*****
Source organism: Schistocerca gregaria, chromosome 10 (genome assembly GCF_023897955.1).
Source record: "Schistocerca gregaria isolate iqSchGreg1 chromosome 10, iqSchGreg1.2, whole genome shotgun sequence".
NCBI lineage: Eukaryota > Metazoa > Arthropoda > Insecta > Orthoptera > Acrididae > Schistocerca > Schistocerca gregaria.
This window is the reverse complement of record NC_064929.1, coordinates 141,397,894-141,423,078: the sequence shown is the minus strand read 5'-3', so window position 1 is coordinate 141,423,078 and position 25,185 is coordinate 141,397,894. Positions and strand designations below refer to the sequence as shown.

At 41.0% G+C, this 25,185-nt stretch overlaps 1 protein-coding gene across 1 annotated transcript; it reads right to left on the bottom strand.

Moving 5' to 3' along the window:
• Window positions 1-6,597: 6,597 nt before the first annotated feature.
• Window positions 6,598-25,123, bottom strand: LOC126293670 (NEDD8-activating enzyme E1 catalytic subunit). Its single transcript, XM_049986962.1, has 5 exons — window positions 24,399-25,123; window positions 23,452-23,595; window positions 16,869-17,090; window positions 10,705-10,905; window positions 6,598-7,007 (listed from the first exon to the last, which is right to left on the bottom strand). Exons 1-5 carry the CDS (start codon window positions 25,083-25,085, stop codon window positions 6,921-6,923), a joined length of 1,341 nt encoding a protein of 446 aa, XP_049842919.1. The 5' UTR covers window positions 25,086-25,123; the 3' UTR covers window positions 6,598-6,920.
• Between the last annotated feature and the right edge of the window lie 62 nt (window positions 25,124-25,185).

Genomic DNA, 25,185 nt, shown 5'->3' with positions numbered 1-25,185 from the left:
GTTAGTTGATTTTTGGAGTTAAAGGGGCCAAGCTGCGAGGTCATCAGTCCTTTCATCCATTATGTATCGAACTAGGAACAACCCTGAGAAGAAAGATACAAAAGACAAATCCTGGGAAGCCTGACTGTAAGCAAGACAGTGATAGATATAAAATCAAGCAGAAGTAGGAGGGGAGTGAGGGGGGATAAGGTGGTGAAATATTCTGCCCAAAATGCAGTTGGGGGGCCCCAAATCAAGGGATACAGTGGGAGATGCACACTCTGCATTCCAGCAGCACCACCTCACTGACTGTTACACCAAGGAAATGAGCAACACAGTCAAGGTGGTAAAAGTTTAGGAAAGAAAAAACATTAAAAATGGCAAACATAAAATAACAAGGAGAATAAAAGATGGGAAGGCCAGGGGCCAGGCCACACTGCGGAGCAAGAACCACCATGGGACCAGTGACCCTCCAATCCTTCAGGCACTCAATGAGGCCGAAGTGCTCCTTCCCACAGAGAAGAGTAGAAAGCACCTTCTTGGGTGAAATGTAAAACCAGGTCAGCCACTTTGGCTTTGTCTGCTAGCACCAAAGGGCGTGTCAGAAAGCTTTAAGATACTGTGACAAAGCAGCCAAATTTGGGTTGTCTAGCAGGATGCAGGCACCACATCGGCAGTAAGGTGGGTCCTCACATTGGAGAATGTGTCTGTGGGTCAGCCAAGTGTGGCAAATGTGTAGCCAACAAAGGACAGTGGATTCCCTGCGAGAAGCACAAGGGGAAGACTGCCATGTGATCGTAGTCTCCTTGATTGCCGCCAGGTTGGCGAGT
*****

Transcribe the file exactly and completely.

Source organism: Schistocerca gregaria, chromosome 10 (genome assembly GCF_023897955.1).
Source record: "Schistocerca gregaria isolate iqSchGreg1 chromosome 10, iqSchGreg1.2, whole genome shotgun sequence".
NCBI lineage: Eukaryota > Metazoa > Arthropoda > Insecta > Orthoptera > Acrididae > Schistocerca > Schistocerca gregaria.
This window is the reverse complement of record NC_064929.1, coordinates 141,397,894-141,423,078: the sequence shown is the minus strand read 5'-3', so window position 1 is coordinate 141,423,078 and position 25,185 is coordinate 141,397,894. Positions and strand designations below refer to the sequence as shown.

At 41.0% G+C, this 25,185-nt stretch overlaps 1 protein-coding gene across 1 annotated transcript; it reads right to left on the bottom strand.

Moving 5' to 3' along the window:
• Window positions 1-6,597: 6,597 nt before the first annotated feature.
• Window positions 6,598-25,123, bottom strand: LOC126293670 (NEDD8-activating enzyme E1 catalytic subunit). Its single transcript, XM_049986962.1, has 5 exons — window positions 24,399-25,123; window positions 23,452-23,595; window positions 16,869-17,090; window positions 10,705-10,905; window positions 6,598-7,007 (listed from the first exon to the last, which is right to left on the bottom strand). Exons 1-5 carry the CDS (start codon window positions 25,083-25,085, stop codon window positions 6,921-6,923), a joined length of 1,341 nt encoding a protein of 446 aa, XP_049842919.1. The 5' UTR covers window positions 25,086-25,123; the 3' UTR covers window positions 6,598-6,920.
• Between the last annotated feature and the right edge of the window lie 62 nt (window positions 25,124-25,185).

Genomic DNA, 25,185 nt, shown 5'->3' with positions numbered 1-25,185 from the left:
GTTAGTTGATTTTTGGAGTTAAAGGGGCCAAGCTGCGAGGTCATCAGTCCTTTCATCCATTATGTATCGAACTAGGAACAACCCTGAGAAGAAAGATACAAAAGACAAATCCTGGGAAGCCTGACTGTAAGCAAGACAGTGATAGATATAAAATCAAGCAGAAGTAGGAGGGGAGTGAGGGGGGATAAGGTGGTGAAATATTCTGCCCAAAATGCAGTTGGGGGGCCCCAAATCAAGGGATACAGTGGGAGATGCACACTCTGCATTCCAGCAGCACCACCTCACTGACTGTTACACCAAGGAAATGAGCAACACAGTCAAGGTGGTAAAAGTTTAGGAAAGAAAAAACATTAAAAATGGCAAACATAAAATAACAAGGAGAATAAAAGATGGGAAGGCCAGGGGCCAGGCCACACTGCGGAGCAAGAACCACCATGGGACCAGTGACCCTCCAATCCTTCAGGCACTCAATGAGGCCGAAGTGCTCCTTCCCACAGAGAAGAGTAGAAAGCACCTTCTTGGGTGAAATGTAAAACCAGGTCAGCCACTTTGGCTTTGTCTGCTAGCACCAAAGGGCGTGTCAGAAAGCTTTAAGATACTGTGACAAAGCAGCCAAATTTGGGTTGTCTAGCAGGATGCAGGCACCACATCGGCAGTAAGGTGGGTCCTCACATTGGAGAATGTGTCTGTGGGTCAGCCAAGTGTGGCAAATGTGTAGCCAACAAAGGACAGTGGATTCCCTGCGAGAAGCACAAGGGGAAGACTGCCATGTGATCGTAGTCTCCTTGATTGCCGCCAGGTTGGCGAGT